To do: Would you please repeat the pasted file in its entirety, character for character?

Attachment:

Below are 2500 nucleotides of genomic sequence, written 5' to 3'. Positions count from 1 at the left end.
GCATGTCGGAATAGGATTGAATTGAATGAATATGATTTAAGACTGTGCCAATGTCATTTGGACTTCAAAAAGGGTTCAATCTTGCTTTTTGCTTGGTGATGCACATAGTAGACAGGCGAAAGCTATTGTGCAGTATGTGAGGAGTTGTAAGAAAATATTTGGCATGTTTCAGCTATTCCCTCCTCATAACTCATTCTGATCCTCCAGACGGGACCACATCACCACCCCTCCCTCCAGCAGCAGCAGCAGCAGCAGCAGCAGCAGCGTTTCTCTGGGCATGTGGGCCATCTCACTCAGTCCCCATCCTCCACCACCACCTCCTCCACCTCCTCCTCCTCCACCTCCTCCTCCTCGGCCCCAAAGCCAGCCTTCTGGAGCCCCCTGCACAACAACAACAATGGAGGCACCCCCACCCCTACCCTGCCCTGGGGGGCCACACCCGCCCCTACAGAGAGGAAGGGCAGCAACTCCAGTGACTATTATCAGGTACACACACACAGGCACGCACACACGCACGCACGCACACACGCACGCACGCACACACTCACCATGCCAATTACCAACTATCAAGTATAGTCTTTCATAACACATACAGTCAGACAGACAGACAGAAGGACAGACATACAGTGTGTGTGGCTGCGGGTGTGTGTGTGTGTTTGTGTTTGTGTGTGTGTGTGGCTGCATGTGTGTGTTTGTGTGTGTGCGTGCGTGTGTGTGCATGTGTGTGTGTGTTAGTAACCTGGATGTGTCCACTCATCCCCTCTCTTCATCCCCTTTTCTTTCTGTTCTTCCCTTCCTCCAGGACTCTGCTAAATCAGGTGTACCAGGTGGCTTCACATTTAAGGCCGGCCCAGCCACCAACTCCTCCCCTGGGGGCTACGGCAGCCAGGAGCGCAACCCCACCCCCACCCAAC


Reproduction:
Below are 2500 nucleotides of genomic sequence, written 5' to 3'. Positions count from 1 at the left end.
GCATGTCGGAATAGGATTGAATTGAATGAATATGATTTAAGACTGTGCCAATGTCATTTGGACTTCAAAAAGGGTTCAATCTTGCTTTTTGCTTGGTGATGCACATAGTAGACAGGCGAAAGCTATTGTGCAGTATGTGAGGAGTTGTAAGAAAATATTTGGCATGTTTCAGCTATTCCCTCCTCATAACTCATTCTGATCCTCCAGACGGGACCACATCACCACCCCTCCCTCCAGCAGCAGCAGCAGCAGCAGCAGCAGCAGCGTTTCTCTGGGCATGTGGGCCATCTCACTCAGTCCCCATCCTCCACCACCACCTCCTCCACCTCCTCCTCCTCCACCTCCTCCTCCTCGGCCCCAAAGCCAGCCTTCTGGAGCCCCCTGCACAACAACAACAATGGAGGCACCCCCACCCCTACCCTGCCCTGGGGGGCCACACCCGCCCCTACAGAGAGGAAGGGCAGCAACTCCAGTGACTATTATCAGGTACACACACACAGGCACGCACACACGCACGCACGCACACACGCACGCACGCACACACTCACCATGCCAATTACCAACTATCAAGTATAGTCTTTCATAACACATACAGTCAGACAGACAGACAGAAGGACAGACATACAGTGTGTGTGGCTGCGGGTGTGTGTGTGTGTTTGTGTTTGTGTGTGTGTGTGGCTGCATGTGTGTGTTTGTGTGTGTGCGTGCGTGTGTGTGCATGTGTGTGTGTGTTAGTAACCTGGATGTGTCCACTCATCCCCTCTCTTCATCCCCTTTTCTTTCTGTTCTTCCCTTCCTCCAGGACTCTGCTAAATCAGGTGTACCAGGTGGCTTCACATTTAAGGCCGGCCCAGCCACCAACTCCTCCCCTGGGGGCTACGGCAGCCAGGAGCGCAACCCCACCCCCACCCAAC